If you’ve seen a poster for Up, you know the story. Using hundreds of coloured balloons, Carl floats away in his sad little house (hey, it’s better than the Shady Oaks retirement village). But Up is not about a floating house. It’s about Carl. Carl clings to his house like a drowning man to a rock. He needs his stuff, and he has a lot of it. Photographs, scrapbooks, ornaments, furniture - it’s a chintzy museum dedicated to a life that ended when Ellie died. And he’s terrified of letting go. When Carl realises that the two of them never achieved their shared dream of adventuring in South America (his life in montage is full of mundane joys, but none of them involve what he considers to be ‘adventure’), he finds a way to get there without leaving his fully-furnished mausoleum. Did I mention that Carl is a balloon salesman?
The storytelling in Up is nothing short of masterful. Carl is painted so lovingly and with such clarity that it’s impossible not to feel for the cranky old coot. Ed Asner’s voice work is just perfect, right down to the irritated little grunts that make up half of his vocabulary. Despite himself, Carl charms not only the audience but also Russell (Jordan Nagai), a wide-eyed, slow-witted boy scout who happens to be on Carl’s porch when the house lifts off. Russell is part of a small supporting cast that also boasts a talking dog and an LSD-flavoured flamingo straight out of a Tex Avery cartoon.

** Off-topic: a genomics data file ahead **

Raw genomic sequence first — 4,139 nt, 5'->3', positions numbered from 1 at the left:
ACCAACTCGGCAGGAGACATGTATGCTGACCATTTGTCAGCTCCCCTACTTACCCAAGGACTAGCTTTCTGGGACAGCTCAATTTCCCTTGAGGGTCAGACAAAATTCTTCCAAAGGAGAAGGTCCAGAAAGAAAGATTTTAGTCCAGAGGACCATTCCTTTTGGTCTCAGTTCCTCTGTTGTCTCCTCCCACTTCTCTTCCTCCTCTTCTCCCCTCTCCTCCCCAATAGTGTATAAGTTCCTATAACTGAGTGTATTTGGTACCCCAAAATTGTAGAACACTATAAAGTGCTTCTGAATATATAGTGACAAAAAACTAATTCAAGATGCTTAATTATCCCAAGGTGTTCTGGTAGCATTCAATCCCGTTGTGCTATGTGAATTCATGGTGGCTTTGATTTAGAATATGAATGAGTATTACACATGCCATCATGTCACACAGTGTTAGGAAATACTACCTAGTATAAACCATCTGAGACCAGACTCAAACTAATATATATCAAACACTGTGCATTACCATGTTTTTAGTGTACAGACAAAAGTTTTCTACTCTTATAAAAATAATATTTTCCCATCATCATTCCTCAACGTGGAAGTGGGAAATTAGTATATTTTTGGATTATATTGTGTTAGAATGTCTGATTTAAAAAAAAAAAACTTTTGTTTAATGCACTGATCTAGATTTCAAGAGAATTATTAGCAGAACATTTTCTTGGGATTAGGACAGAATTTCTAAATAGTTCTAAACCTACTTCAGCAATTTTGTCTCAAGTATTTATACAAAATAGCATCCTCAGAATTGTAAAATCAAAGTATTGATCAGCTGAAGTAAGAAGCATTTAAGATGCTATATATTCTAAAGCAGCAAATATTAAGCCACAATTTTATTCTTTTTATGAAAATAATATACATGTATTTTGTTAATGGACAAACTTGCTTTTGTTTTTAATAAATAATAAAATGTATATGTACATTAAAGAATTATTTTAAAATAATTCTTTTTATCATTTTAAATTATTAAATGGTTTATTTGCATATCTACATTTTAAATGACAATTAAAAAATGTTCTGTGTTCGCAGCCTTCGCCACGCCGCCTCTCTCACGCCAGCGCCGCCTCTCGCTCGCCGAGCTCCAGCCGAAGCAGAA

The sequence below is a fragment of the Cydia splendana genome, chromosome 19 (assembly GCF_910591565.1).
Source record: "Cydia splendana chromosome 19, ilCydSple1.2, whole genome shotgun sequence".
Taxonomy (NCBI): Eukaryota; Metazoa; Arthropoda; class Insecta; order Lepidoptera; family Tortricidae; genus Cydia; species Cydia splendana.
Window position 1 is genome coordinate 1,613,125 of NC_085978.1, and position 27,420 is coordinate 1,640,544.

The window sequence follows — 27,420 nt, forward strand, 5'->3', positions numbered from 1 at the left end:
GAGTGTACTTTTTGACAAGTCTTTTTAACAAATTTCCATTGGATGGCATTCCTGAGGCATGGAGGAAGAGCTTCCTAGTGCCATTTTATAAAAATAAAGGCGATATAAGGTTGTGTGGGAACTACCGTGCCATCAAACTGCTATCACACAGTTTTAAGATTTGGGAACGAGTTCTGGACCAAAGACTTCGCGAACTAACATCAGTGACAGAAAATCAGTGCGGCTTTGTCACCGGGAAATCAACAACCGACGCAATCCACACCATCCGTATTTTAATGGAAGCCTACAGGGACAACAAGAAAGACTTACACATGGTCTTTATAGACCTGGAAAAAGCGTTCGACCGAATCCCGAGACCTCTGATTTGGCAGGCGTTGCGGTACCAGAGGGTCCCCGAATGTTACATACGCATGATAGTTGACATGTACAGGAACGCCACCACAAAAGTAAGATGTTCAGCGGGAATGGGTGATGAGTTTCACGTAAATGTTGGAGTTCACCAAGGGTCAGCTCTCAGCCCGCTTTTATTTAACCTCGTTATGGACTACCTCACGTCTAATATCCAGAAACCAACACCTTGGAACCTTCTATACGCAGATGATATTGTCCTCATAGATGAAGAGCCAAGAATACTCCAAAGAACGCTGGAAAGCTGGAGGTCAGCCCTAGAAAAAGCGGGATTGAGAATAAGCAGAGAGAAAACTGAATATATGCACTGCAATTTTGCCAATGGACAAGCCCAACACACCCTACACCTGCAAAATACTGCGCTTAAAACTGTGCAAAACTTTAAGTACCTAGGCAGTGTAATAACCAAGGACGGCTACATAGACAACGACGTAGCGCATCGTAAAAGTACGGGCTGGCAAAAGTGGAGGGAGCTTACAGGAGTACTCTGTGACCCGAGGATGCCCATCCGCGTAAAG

At once crushingly sad and outrageously funny, Up’s laughs range from classic slapstick to a sublime musical montage set to Bizet (the whole score is first rate). One thing Up lacks is ‘zingy’ dialogue. Thank Christ! Am I the only one who’s sick to death of smart-ass zebras and neurotic penguins? Up’s delicate, honest humour is part of its irresistible charm. Equally satisfying are the action sequences, perfectly paced and choreographed and a thousand times more gripping than the cgi brain damage of the summer’s top action flicks. A briefly-glimpsed thunderstorm into which Carl and Russell accidentally drift might even out-rumble the whirling ocean maelstrom of Miyazaki’s Ponyo.
Up is visual poetry. It speaks on many different levels woven into an outstandingly complete cinematic experience. Most of Carl’s life whizzes by us in a few minutes, but you can feel the passing years as though you’re there with him, and that’s what gives the rest of the movie such a wonderful weight and texture. Carl’s hermit crab-like dependency on his house is never telegraphed; it’s just there, plain as the big round nose on his face. Russell isn’t just bumbling comic relief; he’s a real kid, and he has a sad story of his own that he can barely articulate. But Up can.
See Up as soon as possible, as many times as you can. Whimsical but not saccharine, tight but not contrived, it’s smart, it’s funny and it’s beautiful. It’s also strikingly mature. This is a kids’ movie, but not one in which everyone’s dreams come true. It’s one founded in disappointment and regret, but which then lifts this sadness into a glorious statement about the malleability of dreams. There are new ones out there that Carl just didn’t know about yet. You can tell when a film has been made with love; Up is such a film.
- James Bower